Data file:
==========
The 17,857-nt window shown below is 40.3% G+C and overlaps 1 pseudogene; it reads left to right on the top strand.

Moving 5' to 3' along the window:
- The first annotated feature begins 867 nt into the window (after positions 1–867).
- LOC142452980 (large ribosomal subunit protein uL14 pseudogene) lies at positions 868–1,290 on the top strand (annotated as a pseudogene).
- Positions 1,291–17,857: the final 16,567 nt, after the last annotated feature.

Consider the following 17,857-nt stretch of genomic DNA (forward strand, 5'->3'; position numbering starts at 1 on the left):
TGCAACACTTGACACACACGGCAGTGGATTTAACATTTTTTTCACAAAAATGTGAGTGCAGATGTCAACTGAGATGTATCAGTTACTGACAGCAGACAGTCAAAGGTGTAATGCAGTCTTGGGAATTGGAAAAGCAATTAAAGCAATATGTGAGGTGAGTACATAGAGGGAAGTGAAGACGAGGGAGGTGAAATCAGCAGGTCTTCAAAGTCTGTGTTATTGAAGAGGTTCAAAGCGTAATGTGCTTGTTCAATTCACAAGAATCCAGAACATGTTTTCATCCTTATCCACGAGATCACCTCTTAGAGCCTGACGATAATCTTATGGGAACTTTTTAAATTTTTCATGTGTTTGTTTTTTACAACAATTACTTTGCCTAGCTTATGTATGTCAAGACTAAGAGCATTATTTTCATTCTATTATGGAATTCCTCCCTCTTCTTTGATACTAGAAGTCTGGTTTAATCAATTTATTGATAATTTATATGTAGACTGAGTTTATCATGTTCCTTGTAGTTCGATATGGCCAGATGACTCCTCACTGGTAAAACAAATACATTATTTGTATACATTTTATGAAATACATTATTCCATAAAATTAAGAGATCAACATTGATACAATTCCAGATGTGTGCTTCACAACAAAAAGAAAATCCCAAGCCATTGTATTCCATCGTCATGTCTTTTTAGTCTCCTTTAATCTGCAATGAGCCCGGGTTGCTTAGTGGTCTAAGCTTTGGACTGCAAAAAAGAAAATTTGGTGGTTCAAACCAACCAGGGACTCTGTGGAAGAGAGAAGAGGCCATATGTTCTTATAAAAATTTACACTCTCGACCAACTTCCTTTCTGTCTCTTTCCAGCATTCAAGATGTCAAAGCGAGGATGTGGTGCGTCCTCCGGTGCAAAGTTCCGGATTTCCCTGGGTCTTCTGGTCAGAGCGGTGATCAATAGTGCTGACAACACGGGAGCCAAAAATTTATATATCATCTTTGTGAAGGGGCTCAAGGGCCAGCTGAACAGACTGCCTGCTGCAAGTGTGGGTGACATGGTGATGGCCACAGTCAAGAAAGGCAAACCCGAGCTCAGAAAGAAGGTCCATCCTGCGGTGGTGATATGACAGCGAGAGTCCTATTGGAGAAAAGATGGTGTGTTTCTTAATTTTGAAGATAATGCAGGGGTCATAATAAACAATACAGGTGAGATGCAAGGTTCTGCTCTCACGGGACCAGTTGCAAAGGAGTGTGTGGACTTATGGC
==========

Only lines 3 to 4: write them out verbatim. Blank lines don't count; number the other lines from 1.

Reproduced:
- The first annotated feature begins 867 nt into the window (after positions 1–867).
- LOC142452980 (large ribosomal subunit protein uL14 pseudogene) lies at positions 868–1,290 on the top strand (annotated as a pseudogene).